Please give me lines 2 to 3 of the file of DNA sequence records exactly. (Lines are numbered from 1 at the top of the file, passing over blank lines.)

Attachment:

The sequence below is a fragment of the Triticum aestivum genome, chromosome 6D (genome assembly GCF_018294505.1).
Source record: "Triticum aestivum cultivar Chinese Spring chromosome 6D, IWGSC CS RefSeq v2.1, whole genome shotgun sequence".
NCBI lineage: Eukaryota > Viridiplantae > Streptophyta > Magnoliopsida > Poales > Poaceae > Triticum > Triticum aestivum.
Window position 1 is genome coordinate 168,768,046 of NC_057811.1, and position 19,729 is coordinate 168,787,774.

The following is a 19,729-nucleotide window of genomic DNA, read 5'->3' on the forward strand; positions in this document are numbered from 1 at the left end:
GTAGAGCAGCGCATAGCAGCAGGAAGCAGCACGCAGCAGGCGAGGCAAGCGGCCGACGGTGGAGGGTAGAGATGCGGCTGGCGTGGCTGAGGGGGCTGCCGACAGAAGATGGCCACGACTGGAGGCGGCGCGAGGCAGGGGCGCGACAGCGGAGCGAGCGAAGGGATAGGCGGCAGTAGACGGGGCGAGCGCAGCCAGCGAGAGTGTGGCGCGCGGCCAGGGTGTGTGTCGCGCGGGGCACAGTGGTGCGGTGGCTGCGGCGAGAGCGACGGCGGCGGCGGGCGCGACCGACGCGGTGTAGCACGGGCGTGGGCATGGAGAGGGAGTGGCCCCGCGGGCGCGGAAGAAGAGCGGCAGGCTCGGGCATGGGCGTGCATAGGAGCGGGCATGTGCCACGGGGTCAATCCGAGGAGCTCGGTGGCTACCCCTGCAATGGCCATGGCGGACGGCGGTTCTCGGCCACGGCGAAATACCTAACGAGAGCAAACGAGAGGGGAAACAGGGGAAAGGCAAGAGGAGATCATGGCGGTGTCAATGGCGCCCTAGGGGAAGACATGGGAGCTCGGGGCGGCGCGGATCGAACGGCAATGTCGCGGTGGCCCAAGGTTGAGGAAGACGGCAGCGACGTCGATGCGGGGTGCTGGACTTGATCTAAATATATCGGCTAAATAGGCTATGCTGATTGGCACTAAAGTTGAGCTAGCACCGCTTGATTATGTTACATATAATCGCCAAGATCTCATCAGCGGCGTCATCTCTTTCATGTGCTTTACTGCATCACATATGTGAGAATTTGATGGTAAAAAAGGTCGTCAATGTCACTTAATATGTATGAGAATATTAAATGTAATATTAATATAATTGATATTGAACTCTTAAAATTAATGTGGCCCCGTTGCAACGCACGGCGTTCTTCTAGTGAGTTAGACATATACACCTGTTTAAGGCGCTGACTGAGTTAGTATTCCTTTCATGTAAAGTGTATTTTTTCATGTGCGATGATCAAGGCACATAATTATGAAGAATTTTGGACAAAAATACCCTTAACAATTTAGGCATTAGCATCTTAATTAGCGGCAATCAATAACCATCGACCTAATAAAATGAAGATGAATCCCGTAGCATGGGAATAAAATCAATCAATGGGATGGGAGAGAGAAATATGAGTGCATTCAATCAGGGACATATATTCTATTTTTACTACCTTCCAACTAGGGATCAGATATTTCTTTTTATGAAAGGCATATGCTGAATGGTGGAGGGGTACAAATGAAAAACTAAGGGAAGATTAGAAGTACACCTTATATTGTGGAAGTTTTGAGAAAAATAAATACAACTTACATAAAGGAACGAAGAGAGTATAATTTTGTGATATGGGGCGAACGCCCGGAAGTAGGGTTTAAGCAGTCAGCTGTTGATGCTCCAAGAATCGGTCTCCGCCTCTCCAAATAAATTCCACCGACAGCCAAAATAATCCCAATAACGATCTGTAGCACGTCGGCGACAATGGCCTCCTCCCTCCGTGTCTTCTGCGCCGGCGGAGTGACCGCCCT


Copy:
Source record: "Triticum aestivum cultivar Chinese Spring chromosome 6D, IWGSC CS RefSeq v2.1, whole genome shotgun sequence".
NCBI lineage: Eukaryota > Viridiplantae > Streptophyta > Magnoliopsida > Poales > Poaceae > Triticum > Triticum aestivum.